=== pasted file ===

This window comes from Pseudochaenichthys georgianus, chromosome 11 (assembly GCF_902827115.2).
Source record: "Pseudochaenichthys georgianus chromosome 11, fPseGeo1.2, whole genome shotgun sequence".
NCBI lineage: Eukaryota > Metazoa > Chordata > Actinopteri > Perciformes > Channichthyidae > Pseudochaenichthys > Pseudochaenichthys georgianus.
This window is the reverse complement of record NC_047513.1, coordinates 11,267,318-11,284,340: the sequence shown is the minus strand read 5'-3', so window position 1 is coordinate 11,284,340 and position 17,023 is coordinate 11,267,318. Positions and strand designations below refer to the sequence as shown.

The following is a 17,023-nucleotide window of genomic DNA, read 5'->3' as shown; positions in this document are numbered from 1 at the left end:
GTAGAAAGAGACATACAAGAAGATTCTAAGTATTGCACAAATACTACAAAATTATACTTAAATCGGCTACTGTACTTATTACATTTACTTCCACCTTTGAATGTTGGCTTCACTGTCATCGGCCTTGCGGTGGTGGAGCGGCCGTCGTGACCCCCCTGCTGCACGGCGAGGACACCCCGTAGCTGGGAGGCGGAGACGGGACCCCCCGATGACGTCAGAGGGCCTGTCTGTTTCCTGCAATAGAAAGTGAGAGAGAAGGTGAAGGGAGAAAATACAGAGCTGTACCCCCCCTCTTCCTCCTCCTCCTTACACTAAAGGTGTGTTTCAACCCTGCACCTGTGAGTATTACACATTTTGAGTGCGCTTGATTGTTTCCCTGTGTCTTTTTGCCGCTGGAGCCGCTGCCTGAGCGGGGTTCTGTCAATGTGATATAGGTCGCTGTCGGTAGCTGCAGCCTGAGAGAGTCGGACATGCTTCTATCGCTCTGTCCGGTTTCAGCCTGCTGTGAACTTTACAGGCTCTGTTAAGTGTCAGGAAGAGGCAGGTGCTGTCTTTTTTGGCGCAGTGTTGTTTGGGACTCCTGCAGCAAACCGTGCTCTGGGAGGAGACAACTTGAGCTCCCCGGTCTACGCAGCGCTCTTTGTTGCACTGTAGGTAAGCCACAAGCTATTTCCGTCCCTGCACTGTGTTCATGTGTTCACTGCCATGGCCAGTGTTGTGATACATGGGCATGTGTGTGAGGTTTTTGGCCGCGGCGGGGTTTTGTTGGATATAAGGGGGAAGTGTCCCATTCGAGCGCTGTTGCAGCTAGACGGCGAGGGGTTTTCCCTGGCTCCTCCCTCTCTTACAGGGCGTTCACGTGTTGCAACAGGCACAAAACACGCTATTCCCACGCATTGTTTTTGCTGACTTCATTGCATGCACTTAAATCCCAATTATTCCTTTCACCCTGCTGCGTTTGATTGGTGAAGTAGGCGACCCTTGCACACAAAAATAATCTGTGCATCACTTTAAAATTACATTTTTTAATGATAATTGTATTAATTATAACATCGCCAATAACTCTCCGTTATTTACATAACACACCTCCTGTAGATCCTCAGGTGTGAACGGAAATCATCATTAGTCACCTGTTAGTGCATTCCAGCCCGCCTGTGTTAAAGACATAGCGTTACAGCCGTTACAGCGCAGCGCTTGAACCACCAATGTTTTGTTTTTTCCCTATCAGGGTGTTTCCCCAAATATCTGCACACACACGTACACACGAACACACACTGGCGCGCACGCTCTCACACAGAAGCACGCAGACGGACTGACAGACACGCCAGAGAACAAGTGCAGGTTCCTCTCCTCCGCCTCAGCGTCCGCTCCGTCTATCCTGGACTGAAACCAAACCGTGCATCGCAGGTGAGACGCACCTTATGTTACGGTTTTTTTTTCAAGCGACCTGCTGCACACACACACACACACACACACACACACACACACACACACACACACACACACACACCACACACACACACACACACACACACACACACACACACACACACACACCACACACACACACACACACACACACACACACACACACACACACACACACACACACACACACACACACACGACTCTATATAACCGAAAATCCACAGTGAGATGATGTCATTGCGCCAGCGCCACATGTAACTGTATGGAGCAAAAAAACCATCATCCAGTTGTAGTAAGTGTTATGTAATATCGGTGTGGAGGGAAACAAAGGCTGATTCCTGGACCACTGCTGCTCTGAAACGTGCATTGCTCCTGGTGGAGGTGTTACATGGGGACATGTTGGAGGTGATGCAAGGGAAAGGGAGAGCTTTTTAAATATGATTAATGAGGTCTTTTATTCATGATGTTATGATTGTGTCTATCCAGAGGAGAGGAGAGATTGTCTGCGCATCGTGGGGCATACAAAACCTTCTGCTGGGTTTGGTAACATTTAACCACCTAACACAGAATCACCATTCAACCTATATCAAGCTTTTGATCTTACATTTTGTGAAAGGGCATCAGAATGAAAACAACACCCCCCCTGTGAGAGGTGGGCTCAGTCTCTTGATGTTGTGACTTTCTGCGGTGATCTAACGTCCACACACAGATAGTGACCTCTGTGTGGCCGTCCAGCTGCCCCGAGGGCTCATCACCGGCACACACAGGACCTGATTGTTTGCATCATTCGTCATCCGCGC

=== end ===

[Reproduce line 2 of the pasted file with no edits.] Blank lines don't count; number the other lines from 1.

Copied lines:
Source record: "Pseudochaenichthys georgianus chromosome 11, fPseGeo1.2, whole genome shotgun sequence".